Equities see-sawed and edged lower Wednesday as the Federal Reserve extended its much anticipated Operation Twist program but stopped short of initiating a more aggressive direct bonds purchase program, which was the exact possibility I discussed in last night’s post.
As the chart above shows, the major indexes went on a wild ride, but held up surprisingly well. Longer term 30-year bonds erased early losses while shorter term Treasuries retreated after the central bank lowered growth forecasts for the largest economy and said it was prepared to do more to support the economy, hinting at more aggressive measures in the future if the labor markets failed to improve.
The Dow Jones Industrial Average (DJIA) closed off 13 points, despite losing more than 94 points in early trade. Within the Dow, 16 of the 30 companies closed higher.
Snapping its four day long winning streak, the longest since late May, the S&P 500 Index (SPX) shed 2 points, with financials and technology fronting the day’s winners while utilities and natural resources led the laggards among its 10 business groups.
Yield on the 10-year benchmark Treasuries climbed three basis points to 1.65 percent, after German Chancellor Angela Merkel said the region’s rescue funds may buy sovereign bonds from the secondary markets, ruling out direct purchases. Yield on 30-year bonds closed one basis point lower at 2.72 percent after rising as much as 6 basis points, in late afternoon trade.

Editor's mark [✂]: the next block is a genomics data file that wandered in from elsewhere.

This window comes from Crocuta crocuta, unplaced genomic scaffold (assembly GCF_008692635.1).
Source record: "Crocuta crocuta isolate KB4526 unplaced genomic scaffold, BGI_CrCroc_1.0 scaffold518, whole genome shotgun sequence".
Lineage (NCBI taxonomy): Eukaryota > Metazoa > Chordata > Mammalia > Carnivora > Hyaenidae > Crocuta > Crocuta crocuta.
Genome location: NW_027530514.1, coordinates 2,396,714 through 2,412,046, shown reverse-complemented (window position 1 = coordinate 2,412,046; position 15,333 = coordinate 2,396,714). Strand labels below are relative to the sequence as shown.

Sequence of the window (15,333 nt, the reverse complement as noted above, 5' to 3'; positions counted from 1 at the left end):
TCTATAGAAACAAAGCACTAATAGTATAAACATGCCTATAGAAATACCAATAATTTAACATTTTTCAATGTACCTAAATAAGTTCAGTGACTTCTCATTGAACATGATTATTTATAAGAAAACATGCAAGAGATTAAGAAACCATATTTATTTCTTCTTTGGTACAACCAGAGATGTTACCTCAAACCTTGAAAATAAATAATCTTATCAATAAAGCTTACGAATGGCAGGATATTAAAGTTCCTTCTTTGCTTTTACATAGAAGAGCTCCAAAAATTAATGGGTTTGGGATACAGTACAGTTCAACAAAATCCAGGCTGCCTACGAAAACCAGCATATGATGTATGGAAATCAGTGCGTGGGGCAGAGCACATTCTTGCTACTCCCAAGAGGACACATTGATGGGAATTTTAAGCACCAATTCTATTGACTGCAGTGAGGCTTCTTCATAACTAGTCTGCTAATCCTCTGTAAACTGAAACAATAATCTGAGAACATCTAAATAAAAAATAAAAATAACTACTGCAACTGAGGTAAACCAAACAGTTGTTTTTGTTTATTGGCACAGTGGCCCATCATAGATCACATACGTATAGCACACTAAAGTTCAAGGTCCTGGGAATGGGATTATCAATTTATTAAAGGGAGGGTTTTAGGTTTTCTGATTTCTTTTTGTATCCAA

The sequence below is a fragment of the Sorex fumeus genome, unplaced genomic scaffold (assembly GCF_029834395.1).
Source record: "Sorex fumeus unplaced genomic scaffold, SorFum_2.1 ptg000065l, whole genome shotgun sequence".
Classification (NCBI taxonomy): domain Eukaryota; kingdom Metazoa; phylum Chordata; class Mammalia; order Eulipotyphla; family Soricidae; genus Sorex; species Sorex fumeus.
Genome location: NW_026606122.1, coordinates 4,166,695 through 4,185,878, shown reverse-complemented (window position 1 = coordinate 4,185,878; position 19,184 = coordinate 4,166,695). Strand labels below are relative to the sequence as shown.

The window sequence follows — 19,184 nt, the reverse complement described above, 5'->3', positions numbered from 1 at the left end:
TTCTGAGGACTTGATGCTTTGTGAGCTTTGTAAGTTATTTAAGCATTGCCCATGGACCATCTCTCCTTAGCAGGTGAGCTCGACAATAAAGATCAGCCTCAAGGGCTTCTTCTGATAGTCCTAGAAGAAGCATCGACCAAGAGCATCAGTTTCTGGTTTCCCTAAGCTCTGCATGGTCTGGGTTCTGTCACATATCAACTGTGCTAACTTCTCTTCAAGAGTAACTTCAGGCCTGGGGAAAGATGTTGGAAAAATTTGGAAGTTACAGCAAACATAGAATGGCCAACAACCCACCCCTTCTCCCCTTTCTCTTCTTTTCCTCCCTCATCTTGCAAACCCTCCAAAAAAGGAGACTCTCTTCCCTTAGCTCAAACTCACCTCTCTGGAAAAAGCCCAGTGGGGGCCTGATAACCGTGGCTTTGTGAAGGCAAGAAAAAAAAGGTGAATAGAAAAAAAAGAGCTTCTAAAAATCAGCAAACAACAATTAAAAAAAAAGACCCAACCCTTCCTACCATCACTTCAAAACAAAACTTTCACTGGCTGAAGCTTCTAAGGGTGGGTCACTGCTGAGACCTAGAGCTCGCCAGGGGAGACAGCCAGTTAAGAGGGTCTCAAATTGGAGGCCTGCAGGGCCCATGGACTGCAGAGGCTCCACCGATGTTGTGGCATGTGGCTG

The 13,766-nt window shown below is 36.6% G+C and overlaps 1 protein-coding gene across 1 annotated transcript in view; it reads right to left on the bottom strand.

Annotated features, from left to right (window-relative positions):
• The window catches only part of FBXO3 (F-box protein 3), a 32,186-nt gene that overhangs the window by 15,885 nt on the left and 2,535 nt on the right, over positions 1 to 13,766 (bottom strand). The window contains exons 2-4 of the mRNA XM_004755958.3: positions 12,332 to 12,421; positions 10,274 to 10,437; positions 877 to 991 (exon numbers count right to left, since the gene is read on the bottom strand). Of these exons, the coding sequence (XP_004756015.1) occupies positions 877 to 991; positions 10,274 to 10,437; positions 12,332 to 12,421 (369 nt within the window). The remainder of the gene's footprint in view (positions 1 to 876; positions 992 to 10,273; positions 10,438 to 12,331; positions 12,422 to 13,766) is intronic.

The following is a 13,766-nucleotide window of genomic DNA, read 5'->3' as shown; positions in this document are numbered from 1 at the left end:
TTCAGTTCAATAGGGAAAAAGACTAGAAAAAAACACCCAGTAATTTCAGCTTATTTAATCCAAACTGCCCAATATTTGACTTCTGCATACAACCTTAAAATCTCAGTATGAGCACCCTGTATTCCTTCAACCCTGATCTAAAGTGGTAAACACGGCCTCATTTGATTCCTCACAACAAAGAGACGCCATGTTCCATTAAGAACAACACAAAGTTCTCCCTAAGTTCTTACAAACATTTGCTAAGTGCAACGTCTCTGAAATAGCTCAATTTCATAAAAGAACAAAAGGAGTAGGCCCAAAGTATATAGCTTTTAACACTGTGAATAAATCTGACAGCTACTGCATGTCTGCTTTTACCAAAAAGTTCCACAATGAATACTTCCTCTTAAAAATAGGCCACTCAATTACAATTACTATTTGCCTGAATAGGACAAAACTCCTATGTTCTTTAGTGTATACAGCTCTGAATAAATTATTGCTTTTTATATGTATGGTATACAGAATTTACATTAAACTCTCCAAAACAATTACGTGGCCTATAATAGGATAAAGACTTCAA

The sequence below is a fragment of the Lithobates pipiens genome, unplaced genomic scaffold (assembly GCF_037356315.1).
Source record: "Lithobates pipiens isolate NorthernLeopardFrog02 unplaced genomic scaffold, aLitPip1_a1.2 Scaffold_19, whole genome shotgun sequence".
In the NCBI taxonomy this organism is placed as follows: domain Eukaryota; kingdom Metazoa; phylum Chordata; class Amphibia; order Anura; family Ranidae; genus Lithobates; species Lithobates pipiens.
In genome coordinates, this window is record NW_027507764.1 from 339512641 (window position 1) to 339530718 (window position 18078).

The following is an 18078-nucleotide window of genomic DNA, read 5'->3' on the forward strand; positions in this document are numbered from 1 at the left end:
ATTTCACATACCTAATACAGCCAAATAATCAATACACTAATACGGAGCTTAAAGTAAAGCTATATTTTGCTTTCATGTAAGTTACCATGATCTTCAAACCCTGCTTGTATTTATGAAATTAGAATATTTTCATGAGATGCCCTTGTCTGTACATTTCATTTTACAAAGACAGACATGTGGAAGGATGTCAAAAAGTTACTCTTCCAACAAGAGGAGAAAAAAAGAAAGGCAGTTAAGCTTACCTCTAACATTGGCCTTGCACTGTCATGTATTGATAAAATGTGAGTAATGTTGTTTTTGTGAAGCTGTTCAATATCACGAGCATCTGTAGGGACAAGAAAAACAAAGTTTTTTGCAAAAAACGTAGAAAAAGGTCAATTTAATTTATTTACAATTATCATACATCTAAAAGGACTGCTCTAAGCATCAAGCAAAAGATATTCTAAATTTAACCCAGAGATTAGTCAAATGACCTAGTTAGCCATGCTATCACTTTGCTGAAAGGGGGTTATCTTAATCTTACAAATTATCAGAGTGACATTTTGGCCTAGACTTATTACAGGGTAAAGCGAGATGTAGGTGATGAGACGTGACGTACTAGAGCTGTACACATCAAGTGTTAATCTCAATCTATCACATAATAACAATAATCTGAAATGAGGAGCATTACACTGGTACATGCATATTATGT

ETFs in the news:
The iShares MSCI Spain Index Fund (EWP) gapped up 1.85 percent, spiking 2.3 percent during the day’s trade to touch its 50-day moving average. The single-currency union witnessed positive developments throughout the day with German Chancellor Angela Merkel saying the EFSF and the ESM may buy sovereign bonds from the secondary markets in future.
Spain later claimed it would not require a full-blown bailout despite its banking sector alone seeking €100 billion in bailout funds and sovereign borrowing costs hovering around historic highs. The yield on 10-year Spanish bonds dropped to 6.8 percent on the announcement.
Can anything really be believed that comes out of the mouths of European politicians? I think not, and for more on the Euro Ponzi scheme, here is Nigel Farage, leader of the UK Independence party, with some outspoken as well as always entertaining comments:
Elsewhere, Greece’s pro-bailout New Democratic Party formed a coalition government with PASOK and the Democratic Left party, capping Sunday’s electoral win, all of which proved positive for EWP.
The Invesco PowerShares WilderHill Clean Energy Portfolio (PBW) also featured among the top gainers, adding 1.14 percent as the alternative energy space rallied on monetary easing hopes. This sector depends heavily on government subsidies and stands to benefit from stimulus measures.
ProShares VIX Short-Term Futures ETF (VIXY) led the day’s laggards, losing 4.17 percent for the day as the CBOE Volatility Index slumped 6.20 percent. At 17.24, the index indicates improved risk appetite. VIXY had surged in early afternoon trading, but sentiments improved following Bernanke’s press conference.
Our Trend Tracking Indexes (TTIs) changed only slightly from yesterday’s close, and I will post the exact numbers tomorrow night.
Disclosure: No holdingsContact Ulli